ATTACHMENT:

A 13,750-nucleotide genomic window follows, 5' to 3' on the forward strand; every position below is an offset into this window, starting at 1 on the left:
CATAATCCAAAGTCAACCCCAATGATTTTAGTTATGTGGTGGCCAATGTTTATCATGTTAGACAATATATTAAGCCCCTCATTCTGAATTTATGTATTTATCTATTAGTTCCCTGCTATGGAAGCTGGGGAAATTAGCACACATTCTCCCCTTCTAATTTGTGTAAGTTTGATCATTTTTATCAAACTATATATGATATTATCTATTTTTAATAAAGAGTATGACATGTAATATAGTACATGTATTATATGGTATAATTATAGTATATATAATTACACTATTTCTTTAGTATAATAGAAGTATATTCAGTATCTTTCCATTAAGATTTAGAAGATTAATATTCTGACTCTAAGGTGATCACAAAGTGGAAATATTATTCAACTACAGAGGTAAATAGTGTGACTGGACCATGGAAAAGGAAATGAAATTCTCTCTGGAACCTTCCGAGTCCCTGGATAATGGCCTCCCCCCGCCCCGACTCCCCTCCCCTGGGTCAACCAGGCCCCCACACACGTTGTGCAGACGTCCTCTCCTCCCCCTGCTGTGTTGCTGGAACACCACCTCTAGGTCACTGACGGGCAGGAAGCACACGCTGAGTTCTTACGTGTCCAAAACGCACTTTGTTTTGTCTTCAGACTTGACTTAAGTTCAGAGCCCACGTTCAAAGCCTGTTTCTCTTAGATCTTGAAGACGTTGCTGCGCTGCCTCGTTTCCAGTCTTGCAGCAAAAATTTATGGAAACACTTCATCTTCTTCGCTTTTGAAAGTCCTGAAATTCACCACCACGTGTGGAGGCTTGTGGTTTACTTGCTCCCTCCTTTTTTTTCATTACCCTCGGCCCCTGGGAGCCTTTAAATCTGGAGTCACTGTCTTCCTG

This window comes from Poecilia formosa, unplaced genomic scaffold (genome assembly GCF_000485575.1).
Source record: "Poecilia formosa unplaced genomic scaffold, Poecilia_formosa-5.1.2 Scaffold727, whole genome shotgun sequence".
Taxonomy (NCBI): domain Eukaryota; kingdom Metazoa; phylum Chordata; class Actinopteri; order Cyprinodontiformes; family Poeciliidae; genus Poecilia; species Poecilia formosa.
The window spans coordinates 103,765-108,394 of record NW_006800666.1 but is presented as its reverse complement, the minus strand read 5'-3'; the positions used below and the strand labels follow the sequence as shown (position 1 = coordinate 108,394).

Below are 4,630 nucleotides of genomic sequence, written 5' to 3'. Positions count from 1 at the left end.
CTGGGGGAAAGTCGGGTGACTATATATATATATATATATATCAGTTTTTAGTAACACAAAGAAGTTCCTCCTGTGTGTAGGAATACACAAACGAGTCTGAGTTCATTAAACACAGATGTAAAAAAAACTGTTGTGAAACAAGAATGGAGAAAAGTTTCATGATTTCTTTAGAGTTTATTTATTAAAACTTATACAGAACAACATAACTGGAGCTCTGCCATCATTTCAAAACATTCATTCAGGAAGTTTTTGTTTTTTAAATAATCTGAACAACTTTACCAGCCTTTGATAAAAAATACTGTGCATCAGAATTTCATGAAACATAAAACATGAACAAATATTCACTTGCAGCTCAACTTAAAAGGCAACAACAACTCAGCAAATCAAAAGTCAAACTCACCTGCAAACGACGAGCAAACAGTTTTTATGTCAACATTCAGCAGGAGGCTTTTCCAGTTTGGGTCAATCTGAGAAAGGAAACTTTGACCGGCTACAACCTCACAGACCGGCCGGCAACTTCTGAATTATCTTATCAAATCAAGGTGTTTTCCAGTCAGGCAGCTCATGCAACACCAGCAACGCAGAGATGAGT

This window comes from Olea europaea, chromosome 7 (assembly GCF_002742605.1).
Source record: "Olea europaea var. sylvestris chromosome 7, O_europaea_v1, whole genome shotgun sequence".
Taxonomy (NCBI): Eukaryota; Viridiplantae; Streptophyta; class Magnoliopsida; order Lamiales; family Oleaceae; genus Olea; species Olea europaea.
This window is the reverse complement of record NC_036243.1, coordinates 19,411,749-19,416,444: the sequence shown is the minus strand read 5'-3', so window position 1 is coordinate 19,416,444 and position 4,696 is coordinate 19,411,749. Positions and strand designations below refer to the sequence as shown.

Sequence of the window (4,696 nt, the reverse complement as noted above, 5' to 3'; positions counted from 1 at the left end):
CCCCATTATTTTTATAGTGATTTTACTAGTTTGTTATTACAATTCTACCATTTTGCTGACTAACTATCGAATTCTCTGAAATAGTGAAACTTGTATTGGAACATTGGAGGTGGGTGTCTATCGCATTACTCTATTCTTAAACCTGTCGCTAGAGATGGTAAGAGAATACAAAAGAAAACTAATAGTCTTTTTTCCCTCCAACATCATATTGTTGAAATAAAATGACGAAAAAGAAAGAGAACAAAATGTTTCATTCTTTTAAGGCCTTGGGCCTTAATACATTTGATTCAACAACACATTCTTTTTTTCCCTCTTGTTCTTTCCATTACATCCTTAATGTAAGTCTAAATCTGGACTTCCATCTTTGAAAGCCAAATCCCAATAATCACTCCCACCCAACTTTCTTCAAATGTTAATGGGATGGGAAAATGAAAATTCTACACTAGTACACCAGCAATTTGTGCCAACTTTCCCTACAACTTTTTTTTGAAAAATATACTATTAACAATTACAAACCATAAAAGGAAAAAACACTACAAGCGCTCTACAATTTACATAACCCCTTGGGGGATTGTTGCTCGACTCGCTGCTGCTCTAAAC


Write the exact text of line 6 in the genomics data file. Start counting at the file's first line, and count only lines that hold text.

The window spans coordinates 103,765-108,394 of record NW_006800666.1 but is presented as its reverse complement, the minus strand read 5'-3'; the positions used below and the strand labels follow the sequence as shown (position 1 = coordinate 108,394).